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Summary:

Scandinavian news publisher Schibsted is set to buy Aspiro, a white label digital music streaming service for 340 million Swedish krona ($49…

Schibsted and Aspiro WiMP logos
photo: Newspapers: Valerie Everett

Scandinavian news publisher Schibsted is set to buy Aspiro, a white label digital music streaming service for 340 million Swedish krona ($49 million, £32 million), to compete with Spotify on the global stage.

Oslo, Norway-based Aspiro’s board is recommending shareholders accept Schibsted’s offer to buy all shares; a third of shareholders have expressed support. Schibsted already owns 18.3 percent of the company.

Schibsted CFO Trond Berger: “Aspiro … has succeeded in getting users to pay for digital content, which fits well into Schibsted’s current work on how to monetize its digital media content.

“… we are convinced that Schibsted will be able to accelerate Aspiro’s development through our combined experience from online businesses and by utilizing Schibsted’s existing online distribution channels across Europe.

“We belive that the company is better positioned to grow as part of a larger group. In the future, we may also seek strategic partners to further utilize the potential in WiMP music streaming services.”

Aspiro operates the WiMP unlimited music service to telcos Telenor and Canal and PT in Denmark and Norway, via the Norwegian entertainment retailer Platekompaniet, plus on a white label basis through PT in Portugal and via another partner coming up in the Benelux. Cost is 99 Norwegian kroner ($16, $10) per month. The company tells paidContent it will also launch in Ireland and Germany. As of September, WiMP had some 350,000 paying users.

Music subscription services are currently gathering pace as labels seek an alternative to dependency on iTunes’ per-track download model. The larger ones are racing to lock up partner contracts in countries on the global stage. WiMP is a relatively unknown brand compared with the likes of Spotify, Rdio, Mog, We7, Sony (NYSE: SNE) Music Unlimited etc.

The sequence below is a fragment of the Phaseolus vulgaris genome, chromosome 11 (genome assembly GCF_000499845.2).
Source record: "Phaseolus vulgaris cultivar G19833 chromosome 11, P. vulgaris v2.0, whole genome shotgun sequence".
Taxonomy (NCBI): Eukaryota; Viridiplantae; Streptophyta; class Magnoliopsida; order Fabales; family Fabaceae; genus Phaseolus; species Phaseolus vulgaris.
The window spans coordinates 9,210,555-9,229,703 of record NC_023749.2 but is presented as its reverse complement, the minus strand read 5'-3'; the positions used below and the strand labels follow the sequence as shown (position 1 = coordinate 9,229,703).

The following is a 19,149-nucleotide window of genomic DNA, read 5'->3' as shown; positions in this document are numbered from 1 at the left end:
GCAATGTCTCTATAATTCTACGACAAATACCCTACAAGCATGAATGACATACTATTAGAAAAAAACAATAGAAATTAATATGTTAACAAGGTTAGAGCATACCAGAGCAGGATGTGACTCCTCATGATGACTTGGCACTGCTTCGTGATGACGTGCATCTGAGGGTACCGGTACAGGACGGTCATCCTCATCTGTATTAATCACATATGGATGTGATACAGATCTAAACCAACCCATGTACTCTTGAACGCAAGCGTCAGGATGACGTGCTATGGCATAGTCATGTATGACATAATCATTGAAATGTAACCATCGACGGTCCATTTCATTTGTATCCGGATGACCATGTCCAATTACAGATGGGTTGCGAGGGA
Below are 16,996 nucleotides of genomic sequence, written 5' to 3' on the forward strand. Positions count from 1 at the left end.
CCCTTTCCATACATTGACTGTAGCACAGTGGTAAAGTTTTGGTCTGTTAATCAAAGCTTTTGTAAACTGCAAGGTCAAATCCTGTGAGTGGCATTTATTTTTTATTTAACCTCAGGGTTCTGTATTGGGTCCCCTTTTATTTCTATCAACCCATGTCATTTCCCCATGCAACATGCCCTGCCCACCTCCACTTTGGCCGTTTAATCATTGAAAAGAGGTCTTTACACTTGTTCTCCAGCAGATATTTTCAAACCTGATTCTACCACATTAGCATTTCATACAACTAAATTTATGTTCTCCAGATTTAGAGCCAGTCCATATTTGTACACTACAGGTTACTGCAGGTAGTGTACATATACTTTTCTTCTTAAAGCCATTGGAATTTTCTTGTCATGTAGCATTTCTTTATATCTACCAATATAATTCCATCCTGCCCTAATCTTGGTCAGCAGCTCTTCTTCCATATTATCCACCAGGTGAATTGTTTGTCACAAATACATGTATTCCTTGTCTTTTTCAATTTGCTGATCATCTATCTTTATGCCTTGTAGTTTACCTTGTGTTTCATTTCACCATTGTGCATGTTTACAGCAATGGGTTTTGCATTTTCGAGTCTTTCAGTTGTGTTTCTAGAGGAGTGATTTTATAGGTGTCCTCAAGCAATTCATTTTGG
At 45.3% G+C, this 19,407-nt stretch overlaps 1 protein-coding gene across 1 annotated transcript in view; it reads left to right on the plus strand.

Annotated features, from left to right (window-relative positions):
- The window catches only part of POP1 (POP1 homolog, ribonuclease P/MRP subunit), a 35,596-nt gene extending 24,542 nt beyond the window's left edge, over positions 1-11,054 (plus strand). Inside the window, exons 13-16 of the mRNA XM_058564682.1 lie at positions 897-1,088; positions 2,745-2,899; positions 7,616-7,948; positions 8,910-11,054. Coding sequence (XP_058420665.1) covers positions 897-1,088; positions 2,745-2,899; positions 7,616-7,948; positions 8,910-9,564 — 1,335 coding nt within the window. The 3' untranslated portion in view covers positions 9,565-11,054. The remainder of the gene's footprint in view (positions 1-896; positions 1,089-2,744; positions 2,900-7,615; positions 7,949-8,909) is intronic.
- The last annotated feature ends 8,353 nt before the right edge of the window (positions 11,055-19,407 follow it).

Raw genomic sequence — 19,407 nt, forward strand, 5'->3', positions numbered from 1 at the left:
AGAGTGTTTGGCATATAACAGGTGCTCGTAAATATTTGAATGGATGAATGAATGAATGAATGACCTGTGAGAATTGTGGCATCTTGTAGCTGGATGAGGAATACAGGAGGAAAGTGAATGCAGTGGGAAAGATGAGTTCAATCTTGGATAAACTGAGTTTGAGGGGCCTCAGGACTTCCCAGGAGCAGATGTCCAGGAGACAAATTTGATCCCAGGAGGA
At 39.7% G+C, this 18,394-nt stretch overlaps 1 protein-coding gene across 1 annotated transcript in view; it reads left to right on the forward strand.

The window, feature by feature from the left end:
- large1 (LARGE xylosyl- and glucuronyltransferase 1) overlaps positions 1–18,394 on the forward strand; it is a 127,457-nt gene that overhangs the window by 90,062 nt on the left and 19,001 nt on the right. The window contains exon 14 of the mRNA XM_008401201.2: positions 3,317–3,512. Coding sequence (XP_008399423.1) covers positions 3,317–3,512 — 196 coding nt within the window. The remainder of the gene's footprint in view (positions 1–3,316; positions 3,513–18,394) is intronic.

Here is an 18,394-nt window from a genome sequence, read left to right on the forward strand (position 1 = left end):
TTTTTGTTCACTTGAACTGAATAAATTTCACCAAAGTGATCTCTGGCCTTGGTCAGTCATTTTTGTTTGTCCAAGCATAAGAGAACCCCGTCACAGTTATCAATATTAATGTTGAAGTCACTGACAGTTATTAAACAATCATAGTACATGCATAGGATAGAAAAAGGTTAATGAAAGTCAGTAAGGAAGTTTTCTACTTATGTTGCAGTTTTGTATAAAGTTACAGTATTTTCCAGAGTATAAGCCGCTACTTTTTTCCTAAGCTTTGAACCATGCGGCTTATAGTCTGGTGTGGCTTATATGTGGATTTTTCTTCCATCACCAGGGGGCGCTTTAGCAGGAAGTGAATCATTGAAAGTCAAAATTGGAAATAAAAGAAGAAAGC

Aspiro’s offer explains: “The music streaming market is a competitive international industry, and Aspiro has limited financial resources to attain the scale required to make this a profitable business. In Schibsted’s view, the strategic shift towards streaming solutions will require further investments in order to reach a potential positive cash flow.

“Although Schibsted’s core areas are online newspapers and classifieds, it has developed a number of other successful internet companies within a range of different areas. Schibsted strongly believes that it boasts a unique internet competence and that this can be of great benefit for the future development of Aspiro

“Schibsted’s dominant position on the internet in Norway and Sweden and strong internet presence in many other European markets, can be of great value for Aspiro in future expansion of its music streaming business.”

Background

Aspiro made 185 million Swedish krona ($26.6 million) in net sales in 2010, according to Schibsted. That was 159 million krona ($22.9 million) from January to September 2011.

It has divested its unsuccessful mobile entertainment assets over the last two years.

Schibsted publishes the largest newspaper in Scandinavia (Sweden’s Aftonbladet), in Norway (VG and Aftenposten), plus the Svenska Dagbladet and owns the metronome TV production company, amongst others, including jointly publishing France’s free daily 20 Minutes paper.

Aftobladet itself has found success charging for online content. It started its Plus freemium service some eight years ago and had 115,000 customers as of October. A separate paid weight loss club started in 2003 had 385,000 subscribers.

But Schibsted is also buying big in to online classifieds. Whilst rolling its Blocket.se classifieds brand out to 14 European countries, Schibsted bought out France’s Leboncoin.fr, said to be Europe’s third largest classifieds site, to €140 million.

Schibsted’s CFO already chairs Aspiro’s board.

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